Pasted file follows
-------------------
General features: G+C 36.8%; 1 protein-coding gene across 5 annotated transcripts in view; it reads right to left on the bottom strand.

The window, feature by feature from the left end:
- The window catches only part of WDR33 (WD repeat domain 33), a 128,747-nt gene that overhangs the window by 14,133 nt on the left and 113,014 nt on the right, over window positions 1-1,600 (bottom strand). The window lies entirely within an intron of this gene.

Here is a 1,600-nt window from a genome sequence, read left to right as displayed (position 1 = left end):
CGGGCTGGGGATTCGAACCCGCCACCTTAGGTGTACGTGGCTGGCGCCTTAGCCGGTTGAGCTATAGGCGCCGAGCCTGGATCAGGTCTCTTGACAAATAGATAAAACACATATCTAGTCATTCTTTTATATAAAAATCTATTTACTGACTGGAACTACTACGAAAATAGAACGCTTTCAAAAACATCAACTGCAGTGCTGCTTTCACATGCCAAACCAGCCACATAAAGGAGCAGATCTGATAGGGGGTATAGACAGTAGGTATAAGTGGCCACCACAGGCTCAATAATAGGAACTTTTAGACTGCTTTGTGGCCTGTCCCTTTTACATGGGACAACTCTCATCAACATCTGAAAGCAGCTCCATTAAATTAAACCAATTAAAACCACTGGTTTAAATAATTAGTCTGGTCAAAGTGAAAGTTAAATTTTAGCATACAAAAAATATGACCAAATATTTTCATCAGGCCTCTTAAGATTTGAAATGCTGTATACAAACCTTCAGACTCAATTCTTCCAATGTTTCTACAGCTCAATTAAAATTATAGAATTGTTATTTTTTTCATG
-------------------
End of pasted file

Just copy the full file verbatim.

General features: G+C 36.8%; 1 protein-coding gene across 5 annotated transcripts in view; it reads right to left on the bottom strand.

The window, feature by feature from the left end:
- The window catches only part of WDR33 (WD repeat domain 33), a 128,747-nt gene that overhangs the window by 14,133 nt on the left and 113,014 nt on the right, over window positions 1-1,600 (bottom strand). The window lies entirely within an intron of this gene.

Here is a 1,600-nt window from a genome sequence, read left to right as displayed (position 1 = left end):
CGGGCTGGGGATTCGAACCCGCCACCTTAGGTGTACGTGGCTGGCGCCTTAGCCGGTTGAGCTATAGGCGCCGAGCCTGGATCAGGTCTCTTGACAAATAGATAAAACACATATCTAGTCATTCTTTTATATAAAAATCTATTTACTGACTGGAACTACTACGAAAATAGAACGCTTTCAAAAACATCAACTGCAGTGCTGCTTTCACATGCCAAACCAGCCACATAAAGGAGCAGATCTGATAGGGGGTATAGACAGTAGGTATAAGTGGCCACCACAGGCTCAATAATAGGAACTTTTAGACTGCTTTGTGGCCTGTCCCTTTTACATGGGACAACTCTCATCAACATCTGAAAGCAGCTCCATTAAATTAAACCAATTAAAACCACTGGTTTAAATAATTAGTCTGGTCAAAGTGAAAGTTAAATTTTAGCATACAAAAAATATGACCAAATATTTTCATCAGGCCTCTTAAGATTTGAAATGCTGTATACAAACCTTCAGACTCAATTCTTCCAATGTTTCTACAGCTCAATTAAAATTATAGAATTGTTATTTTTTTCATG